If you are just getting started with separation or divorce, LawCoachBC provides free legal help services so that you can understand the process, your options and hopefully settle without going to trial. You can learn more about separating by taking the free How to Separate Course. You can register for the free course called Parenting After Separation.

If you and your former spouse have worked out the key issues related to your separation or divorce, you can complete this Online Separation Agreement. Once completed, it can be filed with your court documents.

If you and your spouse are ready to file for divorce together, you can use the BC Government’s Online Divorce Assistance to complete the forms that you need to file for divorce:

Source:
Reviewed by:
Nov 3, 2021

In British Columbia, both the Provincial Court and Supreme Court hear family law cases. The BC Provincial Court is sometimes called Family Court because it is generally easier and less costly for people to deal with family law issues in this court. For this reason, whenever possible, it is good to settle whatever issues you can in BC Provincial Court and then to only use BC Supreme Court as necessary.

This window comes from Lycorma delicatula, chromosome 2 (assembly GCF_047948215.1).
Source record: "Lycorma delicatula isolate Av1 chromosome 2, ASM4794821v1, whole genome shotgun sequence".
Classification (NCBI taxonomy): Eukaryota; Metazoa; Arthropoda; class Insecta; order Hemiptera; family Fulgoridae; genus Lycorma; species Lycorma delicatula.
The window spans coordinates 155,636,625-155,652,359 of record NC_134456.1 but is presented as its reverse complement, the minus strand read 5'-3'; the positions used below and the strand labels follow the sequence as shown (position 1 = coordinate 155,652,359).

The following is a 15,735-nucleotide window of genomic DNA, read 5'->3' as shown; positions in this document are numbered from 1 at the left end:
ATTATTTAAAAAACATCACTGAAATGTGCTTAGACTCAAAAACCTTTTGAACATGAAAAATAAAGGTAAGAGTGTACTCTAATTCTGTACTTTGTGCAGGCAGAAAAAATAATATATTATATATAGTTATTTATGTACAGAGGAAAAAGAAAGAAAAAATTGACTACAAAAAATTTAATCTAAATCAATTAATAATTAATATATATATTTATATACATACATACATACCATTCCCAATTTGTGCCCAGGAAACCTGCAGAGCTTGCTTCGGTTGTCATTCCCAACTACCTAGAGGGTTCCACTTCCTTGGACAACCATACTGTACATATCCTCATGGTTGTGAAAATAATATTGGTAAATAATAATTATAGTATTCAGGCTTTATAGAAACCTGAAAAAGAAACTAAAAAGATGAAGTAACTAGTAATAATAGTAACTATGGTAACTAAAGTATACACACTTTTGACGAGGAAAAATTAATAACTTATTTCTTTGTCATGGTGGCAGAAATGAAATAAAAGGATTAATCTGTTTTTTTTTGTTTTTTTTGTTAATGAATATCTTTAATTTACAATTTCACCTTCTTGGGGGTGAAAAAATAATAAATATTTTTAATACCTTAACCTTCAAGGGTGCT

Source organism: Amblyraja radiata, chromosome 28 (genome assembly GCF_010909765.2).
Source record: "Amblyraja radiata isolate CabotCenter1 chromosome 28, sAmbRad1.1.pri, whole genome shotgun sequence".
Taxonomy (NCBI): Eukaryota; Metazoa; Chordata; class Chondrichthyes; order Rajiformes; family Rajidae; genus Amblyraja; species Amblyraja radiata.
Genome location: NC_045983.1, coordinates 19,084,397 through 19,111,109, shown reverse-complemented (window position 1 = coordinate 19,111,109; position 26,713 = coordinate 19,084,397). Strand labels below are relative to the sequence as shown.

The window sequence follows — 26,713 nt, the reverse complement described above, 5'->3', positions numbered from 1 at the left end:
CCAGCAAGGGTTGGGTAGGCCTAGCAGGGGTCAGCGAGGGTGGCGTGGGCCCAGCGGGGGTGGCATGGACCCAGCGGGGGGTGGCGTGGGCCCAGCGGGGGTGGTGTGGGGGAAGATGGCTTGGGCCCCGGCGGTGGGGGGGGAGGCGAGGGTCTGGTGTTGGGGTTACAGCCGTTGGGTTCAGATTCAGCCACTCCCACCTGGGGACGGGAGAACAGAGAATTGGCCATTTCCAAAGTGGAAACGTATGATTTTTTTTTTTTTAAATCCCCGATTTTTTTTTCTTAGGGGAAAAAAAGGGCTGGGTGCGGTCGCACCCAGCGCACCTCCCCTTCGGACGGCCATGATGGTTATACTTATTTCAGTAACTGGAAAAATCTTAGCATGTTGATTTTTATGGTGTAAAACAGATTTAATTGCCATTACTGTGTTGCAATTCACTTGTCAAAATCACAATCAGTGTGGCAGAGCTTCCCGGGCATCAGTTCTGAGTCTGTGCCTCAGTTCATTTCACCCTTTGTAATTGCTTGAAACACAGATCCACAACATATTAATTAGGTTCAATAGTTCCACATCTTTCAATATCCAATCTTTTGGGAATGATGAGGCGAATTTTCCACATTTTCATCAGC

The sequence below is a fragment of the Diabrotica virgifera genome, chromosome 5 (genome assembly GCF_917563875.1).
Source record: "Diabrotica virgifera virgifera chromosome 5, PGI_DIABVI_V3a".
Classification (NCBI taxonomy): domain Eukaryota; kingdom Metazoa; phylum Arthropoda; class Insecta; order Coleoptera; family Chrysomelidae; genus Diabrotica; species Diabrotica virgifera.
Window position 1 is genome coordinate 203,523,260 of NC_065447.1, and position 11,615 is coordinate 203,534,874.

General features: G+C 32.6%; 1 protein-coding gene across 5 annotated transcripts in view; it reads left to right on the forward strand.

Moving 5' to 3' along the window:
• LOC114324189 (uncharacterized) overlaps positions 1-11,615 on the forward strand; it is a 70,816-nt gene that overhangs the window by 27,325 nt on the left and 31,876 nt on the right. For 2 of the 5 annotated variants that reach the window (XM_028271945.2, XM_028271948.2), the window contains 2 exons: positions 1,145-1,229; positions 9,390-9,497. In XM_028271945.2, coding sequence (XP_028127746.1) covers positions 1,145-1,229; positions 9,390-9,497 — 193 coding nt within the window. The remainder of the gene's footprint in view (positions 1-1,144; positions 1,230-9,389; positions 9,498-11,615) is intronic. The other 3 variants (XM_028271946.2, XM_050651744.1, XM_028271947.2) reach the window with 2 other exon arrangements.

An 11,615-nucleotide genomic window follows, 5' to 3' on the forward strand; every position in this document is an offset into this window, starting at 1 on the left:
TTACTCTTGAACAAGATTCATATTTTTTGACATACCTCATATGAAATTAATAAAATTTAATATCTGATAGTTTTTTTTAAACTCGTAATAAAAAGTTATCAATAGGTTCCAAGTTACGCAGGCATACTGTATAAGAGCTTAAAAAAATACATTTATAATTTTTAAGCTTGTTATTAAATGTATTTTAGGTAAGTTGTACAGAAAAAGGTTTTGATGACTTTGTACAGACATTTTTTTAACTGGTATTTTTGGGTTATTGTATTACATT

Only the BC Supreme Court can make orders for divorce and property division. The Supreme Court can make orders under the Canadian Divorce Act and the BC Family Law Act. The Provincial Court can only make orders under the BC Family Law Act.

You may have a choice as to which court to go to and you should consider speaking to a lawyer about the advantages and disadvantages of both.

For more information about which BC court to use for family law issues and the differences between the courts, see the How to Separate website. If you need help to learn more about your legal rights and options to separate or divorce, visit LawCoachBC or a Family Justice Centre.